• Deal with the Devil: Episode 30. The only way Poppy can use the Proto Mighty Action X Origin Gashat against Parado involves striking a deal with Kuroto Dan. Although by #31 as his true motive become known, he's becoming a slightly better person. His dad on the other hand, gets into one with Hiiro with him pulling all the strings regarding Saki.
  • Death of Personality: After Kiriya's death, the Bakusou Bike Gashat now summons a non-sentient version of Bike Gamer Level 2. To hammer home the fact that Kiriya has been Killed Off for Real, its eyes are now blank and it can no longer move independently. It's just a vehicle now.
  • Deconstruction: Ex-Aid takes the trope of bringing people back to life that Ghost casually touched upon and rams it by introducing a case of Reality Ensues. The Riders question the ethics of this trope once it's proven to be true, with one of them being subject to a Deal with the Devil regarding bringing back his love interest, while the civilians, who use the Kamen Rider Chronicle Gashat to become weak, mook level Riders, are more than willing to put their lives on the line to finding a way to bring their loved ones back to life. In fact, this is the motive for most, if not all the Victims of the Week once Kamen Rider Chronicle hit the shelves.
    • Parado's character arc is a deconstruction of Fish out of Water plots involving video game characters brought into the real world who play by game rules. At first, Parado has no idea the terror death brings people in real life, being a Bugster and all and not truly dying but Emu instills humanity into him and ends up absorbing him after destroying him, making him experience terrors of death.Once he experiences this, he repents for what he has done and decides to play co-op with Emu.
  • The Disease That Shall Not Be Named: Averted. One of the plot point of #13 and #14 is the victim of the week having pancreatic cancer on top of gaming disease.
  • Duality Motif: Every major character has two aspects to their personality, and most of their weapons have two forms. Mighty Brothers XX and Para-DX make it especially literal, with the former being able to split into two Riders and the latter having a head that turns around to change his form.
  • Dysfunction Junction: Humanity's only hope against a lethal and otherwise untreatable virus is a clumsy intern who spontaneously changes personalities with glowing red eyes when a game is mentioned, an arrogant surgeon who's more interested in killing Bugsters than helping patients, an even more arrogant unlicensed doctor who's more interested in stealing everyone else's Gashats than killing Bugsters, and a habitual liar who's more interested in finding out what's going on with the Bugsters than any of the above. Humanity's screwed.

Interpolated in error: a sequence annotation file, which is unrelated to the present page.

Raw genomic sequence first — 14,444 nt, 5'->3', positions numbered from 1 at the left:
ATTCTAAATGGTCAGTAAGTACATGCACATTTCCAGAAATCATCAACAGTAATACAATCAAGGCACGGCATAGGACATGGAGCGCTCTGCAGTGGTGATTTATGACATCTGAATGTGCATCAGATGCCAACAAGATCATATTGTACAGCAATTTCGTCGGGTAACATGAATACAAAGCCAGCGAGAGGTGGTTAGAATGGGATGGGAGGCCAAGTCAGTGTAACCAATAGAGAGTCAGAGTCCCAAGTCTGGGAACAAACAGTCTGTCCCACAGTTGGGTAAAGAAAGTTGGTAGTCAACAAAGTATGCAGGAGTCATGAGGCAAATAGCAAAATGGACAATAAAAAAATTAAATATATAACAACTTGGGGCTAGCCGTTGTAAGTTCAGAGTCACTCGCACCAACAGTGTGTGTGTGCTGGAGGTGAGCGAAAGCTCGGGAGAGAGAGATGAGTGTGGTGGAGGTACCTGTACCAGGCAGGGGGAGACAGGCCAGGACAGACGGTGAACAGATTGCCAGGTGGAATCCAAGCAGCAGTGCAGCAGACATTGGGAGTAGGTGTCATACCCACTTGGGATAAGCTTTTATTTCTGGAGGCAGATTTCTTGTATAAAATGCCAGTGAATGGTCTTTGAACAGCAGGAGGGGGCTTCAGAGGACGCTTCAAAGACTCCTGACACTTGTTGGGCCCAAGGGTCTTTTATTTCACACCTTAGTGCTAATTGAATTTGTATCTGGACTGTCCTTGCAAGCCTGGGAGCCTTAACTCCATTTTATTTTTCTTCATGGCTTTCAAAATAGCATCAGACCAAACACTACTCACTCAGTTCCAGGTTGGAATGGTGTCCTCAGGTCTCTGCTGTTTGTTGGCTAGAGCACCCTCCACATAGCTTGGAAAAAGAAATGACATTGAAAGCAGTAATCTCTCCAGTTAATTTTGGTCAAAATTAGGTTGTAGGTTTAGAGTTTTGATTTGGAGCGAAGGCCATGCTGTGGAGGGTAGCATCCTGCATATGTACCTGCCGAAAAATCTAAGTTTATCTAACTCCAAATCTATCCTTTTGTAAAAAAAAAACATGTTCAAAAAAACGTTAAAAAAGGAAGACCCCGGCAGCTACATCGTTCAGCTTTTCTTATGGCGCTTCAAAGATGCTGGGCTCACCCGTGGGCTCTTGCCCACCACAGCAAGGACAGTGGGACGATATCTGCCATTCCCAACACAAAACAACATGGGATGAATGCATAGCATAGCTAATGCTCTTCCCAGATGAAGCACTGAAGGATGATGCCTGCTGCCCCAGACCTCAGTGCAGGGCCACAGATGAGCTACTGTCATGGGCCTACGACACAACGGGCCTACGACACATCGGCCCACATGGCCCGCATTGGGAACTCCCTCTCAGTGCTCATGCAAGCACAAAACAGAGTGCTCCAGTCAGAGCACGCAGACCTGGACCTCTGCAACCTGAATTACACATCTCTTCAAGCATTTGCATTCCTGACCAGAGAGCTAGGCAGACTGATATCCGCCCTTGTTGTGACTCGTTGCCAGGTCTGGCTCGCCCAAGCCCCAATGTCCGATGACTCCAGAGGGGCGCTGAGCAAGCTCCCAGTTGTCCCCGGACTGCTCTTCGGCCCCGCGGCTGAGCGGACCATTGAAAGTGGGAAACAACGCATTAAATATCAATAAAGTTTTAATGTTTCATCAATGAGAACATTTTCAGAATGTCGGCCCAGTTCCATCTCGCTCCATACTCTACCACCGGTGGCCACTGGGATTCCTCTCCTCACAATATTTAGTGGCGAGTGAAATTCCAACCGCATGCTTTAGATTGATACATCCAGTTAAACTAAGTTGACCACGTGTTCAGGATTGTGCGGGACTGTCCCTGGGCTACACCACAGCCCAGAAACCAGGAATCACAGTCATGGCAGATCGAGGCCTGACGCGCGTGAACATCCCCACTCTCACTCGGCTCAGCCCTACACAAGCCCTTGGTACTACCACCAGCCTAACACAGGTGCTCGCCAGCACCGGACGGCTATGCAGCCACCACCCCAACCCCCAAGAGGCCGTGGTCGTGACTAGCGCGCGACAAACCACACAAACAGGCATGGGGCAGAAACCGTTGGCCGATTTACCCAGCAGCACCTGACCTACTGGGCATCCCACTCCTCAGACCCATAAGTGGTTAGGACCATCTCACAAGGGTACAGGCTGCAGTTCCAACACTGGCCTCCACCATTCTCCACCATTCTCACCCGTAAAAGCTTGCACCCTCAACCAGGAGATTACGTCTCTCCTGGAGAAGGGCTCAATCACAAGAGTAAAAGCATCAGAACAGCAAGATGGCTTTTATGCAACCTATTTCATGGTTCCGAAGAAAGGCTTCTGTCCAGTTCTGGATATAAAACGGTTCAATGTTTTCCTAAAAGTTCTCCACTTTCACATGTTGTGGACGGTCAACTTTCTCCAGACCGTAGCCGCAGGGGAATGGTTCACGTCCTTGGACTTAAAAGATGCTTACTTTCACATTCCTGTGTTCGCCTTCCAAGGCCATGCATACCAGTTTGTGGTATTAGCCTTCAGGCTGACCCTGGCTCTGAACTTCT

• This is somewhat subverted since most the doctors had Hidden Depths to their motive.
  • Early Installment Weirdness: Par the course for Early-Bird Cameo in the previous season's Movie, but Ex-Aid's cameo in the Ghost movie is a lot more different visually. Namely, power-ups were visible as green coins, the font and style of the HIT signs is different, and the Finishers don't display their names across a split screen.
  • Ejection Seat: A variation. Because using the Gamer Driver has serious effects on the user thanks to the Rider Gauge as mentioned below, the user needs to remove the Gashat before they lose all of their health, otherwise it's Game Over for them. The Gashat however has an automatic safety protocol - it automatically ejects when the user has low health, thus ejecting the user from the Game Arena and de-transforming the user to prevent them from dying through a Game Over. Dangerous Zombie has a jamming function that prevents Gashats from automatically ejecting, but Riders can and do still manually eject or otherwise choose to make an escape when low on hit points.
  • Enemy Mine: This is the usual course of actions in the series as result of combining number of characters with differing (often incompactible) goals and Always a Bigger Fish.
    • In #10, when Emu's gaming personality tricks all of the other Doctor Riders into engaging him in a three-on-one battle using the unstable Drago Knight Hunter Z Gashat, which results in them gaining temporary digital copies of it for use against Dark Graphite. They work together (albeit with Teeth-Clenched Teamwork) to defeat Dark Graphite, then they're right back to hating each other. Then in the next episode, they genuinely pull together with Drago Knight Hunter to finally take down Genm.
    • The cooperation (of sorts) between Hiiro and Taiga when they are willing to set their personal matters aside for common goal (like saving Emu).